• The area under a graph may be split up into different shapes, so make sure you’re comfortable with calculating the area of squares, rectangles, right-angled triangles and trapeziums!

Impulse in Context

In Sports

  • For example, in cricket:
    • A cricket ball travels at very high speeds and therefore has a high momentum
    • When a fielder catches the ball, it exerts a force onto their hands
    • Stopping a ball with high momentum at once will cause a large force onto their hands
    • This is because a change in momentum (impulse) acts over a short period of time which creates a large force on the fielder's hands and could cause serious injury
    • A fielder moves their hands back when they catch the ball, which increases the time for its change in momentum to reduce
    • This means there will be less force exerted on the fielder's hands and therefore less chance of injury

Impulse-Cricket-Ball

A cricket fielder moves their hands backwards when catching a cricket ball to reduce the force it will exert on their hands

  • In football:
    • Increasing the contact time is sometimes used to advantage, as the longer the contact time, the larger change in momentum
    • When kicking a football, after a strong kick the motion is followed through
    • This creates a large impulse and the ball then has a higher velocity

Football-Kick-Impulse

The follow through action of a football kick increases the change in momentum of the ball

Worked Example

A tennis ball hits two rackets with a change in momentum of 0.5 kg m s−1. The first racket has a contact time of 2 s. The second racket has a contact time of 0.1 s.For the different contact times, which tennis racket experiences more force from the tennis ball?

WE-Tennis-ball-contact-time-answer-image

Momentum Conservation & Safety

  • The force of an impact in a vehicle collision can be decreased by increasing the contact time over which the collision occurs
    • The contact time is the time in which the vehicle or the passenger is in contact with what it has collided with
  • Vehicles have safety features such as crumple zones, seat belts and airbags to account for this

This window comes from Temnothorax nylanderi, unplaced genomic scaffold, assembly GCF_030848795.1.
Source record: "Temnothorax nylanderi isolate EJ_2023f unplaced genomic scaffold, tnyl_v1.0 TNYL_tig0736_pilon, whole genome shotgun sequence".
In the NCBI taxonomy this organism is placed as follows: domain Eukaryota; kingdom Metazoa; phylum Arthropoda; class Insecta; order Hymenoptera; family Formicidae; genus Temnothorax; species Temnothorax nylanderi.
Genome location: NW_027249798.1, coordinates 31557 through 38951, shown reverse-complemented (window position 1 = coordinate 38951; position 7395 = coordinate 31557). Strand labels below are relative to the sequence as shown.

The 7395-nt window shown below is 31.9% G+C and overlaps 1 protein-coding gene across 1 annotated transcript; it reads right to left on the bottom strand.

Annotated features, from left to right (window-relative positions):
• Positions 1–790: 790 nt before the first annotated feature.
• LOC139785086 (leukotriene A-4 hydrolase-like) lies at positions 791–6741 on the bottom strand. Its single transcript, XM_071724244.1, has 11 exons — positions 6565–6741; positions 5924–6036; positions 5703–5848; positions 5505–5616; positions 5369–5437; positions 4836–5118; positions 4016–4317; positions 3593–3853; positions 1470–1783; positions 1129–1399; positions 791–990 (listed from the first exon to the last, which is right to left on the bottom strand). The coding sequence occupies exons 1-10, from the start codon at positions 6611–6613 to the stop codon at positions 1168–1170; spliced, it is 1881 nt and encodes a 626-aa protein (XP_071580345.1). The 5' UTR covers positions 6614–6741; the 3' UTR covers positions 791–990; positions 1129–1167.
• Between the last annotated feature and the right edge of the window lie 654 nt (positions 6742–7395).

• For a given force upon impact, these absorb the energy from the impact and increase the time over which the force takes place
    • This, in turn, increases the time taken for the change in momentum of the passenger and the vehicle to come to rest
    • The increased time reduces the force and risk of injury on a passenger

Car-Safety-Features

The seat belt, airbag and crumple zones help reduce the risk of injury on a passenger

Designing Safety Features

  • Vehicle safety features are designed to absorb energy upon an impact by changing shape
  • Seat belts
    • These are designed to stop a passenger from colliding with the interior of a vehicle by keeping them fixed to their seat in an abrupt stop
    • They are designed to stretch slightly to increase the time for the passenger's momentum to reach zero and reduce the force on them in a collision
  • Airbags
    • These are deployed at the front on the dashboard and steering wheel when a collision occurs
    • They act as a soft cushion to prevent injury on the passenger when they are thrown forward upon impact
  • Crumple zones
    • These are designed into the exterior of vehicles
    • They are at the front and back and are designed to crush or crumple in a controlled way in a collision
    • This is why vehicles after a collision look more heavily damaged than expected, even for relatively small collisions
    • The crumple zones increase the time over which the vehicle comes to rest, lowering the impact force on the passengers
  • The effect of the increase in time and force can be shown on a force-time graph
    • For the same change in momentum, which depends on the mass and speed of a vehicle, the increase in contact time will result in a decrease in the maximum force exerted on the vehicle and passenger
    • This is demonstrated by a lower peak and wider base on a force-time graph

Seat-Belt-Force-Time-Graphs

The increase in contact time Δt decreases the force for the same impulse

Worked Example

A 7 kg bowling ball has an impulse of 84 N s act upon it. The bowling ball was initially at rest and sitting on a flat frictionless surface.Predict the distance moved by the bowling ball in the first 3 seconds after the impulse was delivered.

Step 1: List the known quantities

    • Mass of the bowling ball, m = 7 kg
    • Impulse acting on the bowling ball, I = 84 N s
    • Bowling ball initial velocity (at rest), u = 0 m s−1
    • Time of movement, t = 3 s

Step 2: Find the velocity caused by the impulse

    • The velocity caused by the impulse can be found from the equation linking mass, velocity, and impulse:

Impulse, I = Δp = m(v – u)

Step 3: Rearrange and solve for v

I = m × v (since u = 0 m s−1)

v = I ÷ m = 84 ÷ 7 = 12 m s−1

Step 4: Find the distance travelled

    • This can be found using time and velocity

v = d ÷ t

d = v × t

d = 12 × 3 = 36 m

Step 5: State the final answer

    • The bowling ball moved 36 m